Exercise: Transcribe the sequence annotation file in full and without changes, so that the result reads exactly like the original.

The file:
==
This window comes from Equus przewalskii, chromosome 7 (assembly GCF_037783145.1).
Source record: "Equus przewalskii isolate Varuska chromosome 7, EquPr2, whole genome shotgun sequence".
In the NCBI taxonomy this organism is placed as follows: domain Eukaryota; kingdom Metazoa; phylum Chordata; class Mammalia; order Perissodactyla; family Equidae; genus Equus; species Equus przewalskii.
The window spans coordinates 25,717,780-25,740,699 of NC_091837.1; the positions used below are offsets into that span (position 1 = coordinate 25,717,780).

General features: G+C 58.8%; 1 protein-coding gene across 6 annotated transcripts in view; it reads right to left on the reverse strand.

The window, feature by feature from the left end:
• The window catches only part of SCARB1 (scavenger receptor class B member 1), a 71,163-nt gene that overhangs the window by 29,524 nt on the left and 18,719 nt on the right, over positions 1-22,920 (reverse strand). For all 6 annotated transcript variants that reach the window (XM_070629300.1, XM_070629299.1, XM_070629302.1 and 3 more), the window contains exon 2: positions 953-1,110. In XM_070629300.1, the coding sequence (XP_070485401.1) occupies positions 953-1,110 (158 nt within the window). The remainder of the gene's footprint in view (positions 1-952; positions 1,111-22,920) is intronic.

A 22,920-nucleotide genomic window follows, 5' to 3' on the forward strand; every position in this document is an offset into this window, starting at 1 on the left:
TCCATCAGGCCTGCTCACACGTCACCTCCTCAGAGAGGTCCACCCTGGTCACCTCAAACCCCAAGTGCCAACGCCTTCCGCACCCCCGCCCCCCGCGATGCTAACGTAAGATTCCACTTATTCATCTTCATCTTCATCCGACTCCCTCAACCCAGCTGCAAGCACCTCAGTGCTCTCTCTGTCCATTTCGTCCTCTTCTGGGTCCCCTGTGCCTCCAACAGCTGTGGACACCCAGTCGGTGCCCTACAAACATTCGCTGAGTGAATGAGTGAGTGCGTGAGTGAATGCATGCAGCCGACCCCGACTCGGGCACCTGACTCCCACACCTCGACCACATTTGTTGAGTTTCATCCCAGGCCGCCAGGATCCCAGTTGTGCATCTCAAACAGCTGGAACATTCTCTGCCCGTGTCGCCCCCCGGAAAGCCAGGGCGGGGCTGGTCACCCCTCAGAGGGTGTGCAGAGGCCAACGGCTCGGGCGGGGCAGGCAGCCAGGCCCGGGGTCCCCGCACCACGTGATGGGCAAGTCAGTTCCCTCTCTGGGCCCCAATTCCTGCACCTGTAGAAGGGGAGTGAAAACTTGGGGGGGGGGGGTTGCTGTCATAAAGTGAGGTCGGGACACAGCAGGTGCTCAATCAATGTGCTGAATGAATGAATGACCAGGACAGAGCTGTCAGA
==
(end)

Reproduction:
This window comes from Equus przewalskii, chromosome 7 (assembly GCF_037783145.1).
Source record: "Equus przewalskii isolate Varuska chromosome 7, EquPr2, whole genome shotgun sequence".
In the NCBI taxonomy this organism is placed as follows: domain Eukaryota; kingdom Metazoa; phylum Chordata; class Mammalia; order Perissodactyla; family Equidae; genus Equus; species Equus przewalskii.
The window spans coordinates 25,717,780-25,740,699 of NC_091837.1; the positions used below are offsets into that span (position 1 = coordinate 25,717,780).

General features: G+C 58.8%; 1 protein-coding gene across 6 annotated transcripts in view; it reads right to left on the reverse strand.

The window, feature by feature from the left end:
• The window catches only part of SCARB1 (scavenger receptor class B member 1), a 71,163-nt gene that overhangs the window by 29,524 nt on the left and 18,719 nt on the right, over positions 1-22,920 (reverse strand). For all 6 annotated transcript variants that reach the window (XM_070629300.1, XM_070629299.1, XM_070629302.1 and 3 more), the window contains exon 2: positions 953-1,110. In XM_070629300.1, the coding sequence (XP_070485401.1) occupies positions 953-1,110 (158 nt within the window). The remainder of the gene's footprint in view (positions 1-952; positions 1,111-22,920) is intronic.

A 22,920-nucleotide genomic window follows, 5' to 3' on the forward strand; every position in this document is an offset into this window, starting at 1 on the left:
TCCATCAGGCCTGCTCACACGTCACCTCCTCAGAGAGGTCCACCCTGGTCACCTCAAACCCCAAGTGCCAACGCCTTCCGCACCCCCGCCCCCCGCGATGCTAACGTAAGATTCCACTTATTCATCTTCATCTTCATCCGACTCCCTCAACCCAGCTGCAAGCACCTCAGTGCTCTCTCTGTCCATTTCGTCCTCTTCTGGGTCCCCTGTGCCTCCAACAGCTGTGGACACCCAGTCGGTGCCCTACAAACATTCGCTGAGTGAATGAGTGAGTGCGTGAGTGAATGCATGCAGCCGACCCCGACTCGGGCACCTGACTCCCACACCTCGACCACATTTGTTGAGTTTCATCCCAGGCCGCCAGGATCCCAGTTGTGCATCTCAAACAGCTGGAACATTCTCTGCCCGTGTCGCCCCCCGGAAAGCCAGGGCGGGGCTGGTCACCCCTCAGAGGGTGTGCAGAGGCCAACGGCTCGGGCGGGGCAGGCAGCCAGGCCCGGGGTCCCCGCACCACGTGATGGGCAAGTCAGTTCCCTCTCTGGGCCCCAATTCCTGCACCTGTAGAAGGGGAGTGAAAACTTGGGGGGGGGGGGTTGCTGTCATAAAGTGAGGTCGGGACACAGCAGGTGCTCAATCAATGTGCTGAATGAATGAATGACCAGGACAGAGCTGTCAGA